Create certificates to allow the backend with Azure Application Gateway
To do end to end TLS, Application Gateway requires the backend instances to be allowed by uploading authentication/trusted root certificates. For the v1 SKU, authentication certificates are required, but for the v2 SKU trusted root certificates are required to allow the certificates.
In this article, you learn how to:
- Export authentication certificate from a backend certificate (for v1 SKU)
- Export trusted root certificate from a backend certificate (for v2 SKU)
An existing backend certificate is required to generate the authentication certificates or trusted root certificates required for allowing backend instances with Application Gateway. The backend certificate can be the same as the TLS/SSL certificate or different for added security. Application Gateway doesn't provide you any mechanism to create or purchase a TLS/SSL certificate. For testing purposes, you can create a self-signed certificate but you shouldn't use it for production workloads.
Export authentication certificate (for v1 SKU)
An authentication certificate is required to allow backend instances in Application Gateway v1 SKU. The authentication certificate is the public key of backend server certificates in Base-64 encoded X.509(.CER) format. In this example, you'll use a TLS/SSL certificate for the backend certificate and export its public key to be used as authentication certification. Also, in this example, you'll use the Windows Certificate Manager tool to export the required certificates. You can choose to use any other tool that is convenient.
From your TLS/SSL certificate, export the public key .cer file (not the private key). The following steps help you export the .cer file in Base-64 encoded X.509(.CER) format for your certificate:
- To obtain a .cer file from the certificate, open Manage user certificates. Locate the certificate, typically in 'Certificates - Current User\Personal\Certificates', and right-click. Click All Tasks, and then click Export. This opens the Certificate Export Wizard. If you want to open Certificate Manager in current user scope using PowerShell, you type certmgr in the console window.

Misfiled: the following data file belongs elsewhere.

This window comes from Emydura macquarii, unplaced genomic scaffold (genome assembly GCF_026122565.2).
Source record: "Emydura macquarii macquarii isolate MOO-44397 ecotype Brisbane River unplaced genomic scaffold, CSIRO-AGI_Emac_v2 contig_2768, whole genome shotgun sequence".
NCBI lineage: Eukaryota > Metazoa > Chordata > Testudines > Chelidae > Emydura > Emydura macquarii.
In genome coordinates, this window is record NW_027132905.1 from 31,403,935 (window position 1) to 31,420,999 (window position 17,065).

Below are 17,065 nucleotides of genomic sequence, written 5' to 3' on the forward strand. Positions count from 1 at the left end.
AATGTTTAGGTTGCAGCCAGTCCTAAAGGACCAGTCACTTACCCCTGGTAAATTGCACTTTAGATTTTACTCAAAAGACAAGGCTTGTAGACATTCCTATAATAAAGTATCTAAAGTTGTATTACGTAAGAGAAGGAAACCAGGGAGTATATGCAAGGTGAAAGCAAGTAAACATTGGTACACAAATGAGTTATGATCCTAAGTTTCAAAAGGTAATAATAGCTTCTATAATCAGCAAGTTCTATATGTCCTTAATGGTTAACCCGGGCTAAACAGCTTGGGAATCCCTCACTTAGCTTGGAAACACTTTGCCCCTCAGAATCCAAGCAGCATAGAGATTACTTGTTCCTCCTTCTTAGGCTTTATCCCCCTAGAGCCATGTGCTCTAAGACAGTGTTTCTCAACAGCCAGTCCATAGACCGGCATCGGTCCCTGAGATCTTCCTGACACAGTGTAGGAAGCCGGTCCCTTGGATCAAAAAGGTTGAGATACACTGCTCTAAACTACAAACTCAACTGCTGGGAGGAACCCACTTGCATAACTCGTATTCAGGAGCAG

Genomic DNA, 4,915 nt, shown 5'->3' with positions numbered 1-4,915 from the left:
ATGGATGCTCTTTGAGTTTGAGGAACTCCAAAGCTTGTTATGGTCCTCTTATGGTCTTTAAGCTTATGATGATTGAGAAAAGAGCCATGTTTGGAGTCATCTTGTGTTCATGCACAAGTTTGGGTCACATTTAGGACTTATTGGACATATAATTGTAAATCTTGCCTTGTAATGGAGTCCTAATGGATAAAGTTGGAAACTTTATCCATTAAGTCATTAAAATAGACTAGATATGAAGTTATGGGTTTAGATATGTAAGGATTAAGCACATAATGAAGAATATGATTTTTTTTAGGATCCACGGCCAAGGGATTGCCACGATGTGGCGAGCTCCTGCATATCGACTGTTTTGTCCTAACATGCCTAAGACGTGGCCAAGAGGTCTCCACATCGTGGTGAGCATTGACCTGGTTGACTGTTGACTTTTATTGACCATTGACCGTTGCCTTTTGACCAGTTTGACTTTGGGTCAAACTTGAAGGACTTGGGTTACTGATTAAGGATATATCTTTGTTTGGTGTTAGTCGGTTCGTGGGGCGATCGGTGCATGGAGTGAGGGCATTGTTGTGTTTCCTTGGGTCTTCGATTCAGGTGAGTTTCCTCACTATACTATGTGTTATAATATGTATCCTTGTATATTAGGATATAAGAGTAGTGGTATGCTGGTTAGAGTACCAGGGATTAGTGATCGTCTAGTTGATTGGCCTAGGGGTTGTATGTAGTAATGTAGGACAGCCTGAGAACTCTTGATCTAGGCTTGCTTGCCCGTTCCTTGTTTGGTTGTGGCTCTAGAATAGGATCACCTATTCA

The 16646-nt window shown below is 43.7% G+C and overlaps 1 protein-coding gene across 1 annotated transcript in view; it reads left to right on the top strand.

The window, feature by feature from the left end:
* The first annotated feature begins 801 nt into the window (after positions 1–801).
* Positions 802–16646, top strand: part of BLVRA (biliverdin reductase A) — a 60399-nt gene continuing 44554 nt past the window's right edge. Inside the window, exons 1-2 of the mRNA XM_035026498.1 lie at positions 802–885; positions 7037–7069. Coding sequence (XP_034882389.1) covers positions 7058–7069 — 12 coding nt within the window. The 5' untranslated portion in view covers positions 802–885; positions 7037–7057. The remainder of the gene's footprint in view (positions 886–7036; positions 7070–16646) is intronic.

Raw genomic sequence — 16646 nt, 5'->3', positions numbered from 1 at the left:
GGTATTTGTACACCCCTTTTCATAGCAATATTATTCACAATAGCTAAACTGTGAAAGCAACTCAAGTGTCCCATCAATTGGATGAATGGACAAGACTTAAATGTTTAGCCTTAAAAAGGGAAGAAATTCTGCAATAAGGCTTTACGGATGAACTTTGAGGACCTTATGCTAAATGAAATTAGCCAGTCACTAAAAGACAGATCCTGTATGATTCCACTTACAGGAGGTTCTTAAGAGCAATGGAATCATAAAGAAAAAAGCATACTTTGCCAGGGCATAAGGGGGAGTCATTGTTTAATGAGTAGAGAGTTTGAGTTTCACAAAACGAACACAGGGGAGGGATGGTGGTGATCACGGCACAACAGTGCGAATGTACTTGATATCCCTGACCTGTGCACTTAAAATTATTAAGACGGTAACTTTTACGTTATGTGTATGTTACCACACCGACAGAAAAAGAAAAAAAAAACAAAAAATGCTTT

If you can't find the certificate under Current User\Personal\Certificates, you may have accidentally opened "Certificates - Local Computer", rather than "Certificates - Current User").
In the Wizard, click Next.
Select No, do not export the private key, and then click Next.
On the Export File Format page, select Base-64 encoded X.509 (.CER)., and then click Next.
For File to Export, Browse to the location to which you want to export the certificate. For File name, name the certificate file. Then, click Next.
Click Finish to export the certificate.
Your certificate is successfully exported.
The exported certificate looks similar to this:
If you open the exported certificate using Notepad, you see something similar to this example. The section in blue contains the information that is uploaded to application gateway. If you open your certificate with Notepad and it doesn't look similar to this, typically this means you didn't export it using the Base-64 encoded X.509(.CER) format. Additionally, if you want to use a different text editor, understand that some editors can introduce unintended formatting in the background. This can create problems when uploaded the text from this certificate to Azure.
Export trusted root certificate (for v2 SKU)
Trusted root certificate is required to allow backend instances in application gateway v2 SKU. The root certificate is a Base-64 encoded X.509(.CER) format root certificate from the backend server certificates. In this example, we'll use a TLS/SSL certificate for the backend certificate, export its public key and then export the root certificate of the trusted CA from the public key in base64 encoded format to get the trusted root certificate. The intermediate certificate(s) should be bundled with server certificate and installed on the backend server.
The following steps help you export the .cer file for your certificate:
Use the steps 1 - 8 mentioned in the previous section Export authentication certificate (for v1 SKU) to export the public key from your backend certificate.
Once the public key has been exported, open the file.
Move to the Certification Path view to view the certification authority.
Select the root certificate and click on View Certificate.
You should see the root certificate details.
Move to the Details view and click Copy to File...
At this point, you've extracted the details of the root certificate from the backend certificate. You'll see the Certificate Export Wizard. Now use steps 2-9 mentioned in the section Export authentication certificate from a backend certificate (for v1 SKU) above to export the trusted root certificate in the Base-64 encoded X.509(.CER) format.
Now you have the authentication certificate/trusted root certificate in Base-64 encoded X.509(.CER) format. You can add this to the application gateway to allow your backend servers for end to end TLS encryption. See Configure end to end TLS by using Application Gateway with PowerShell.
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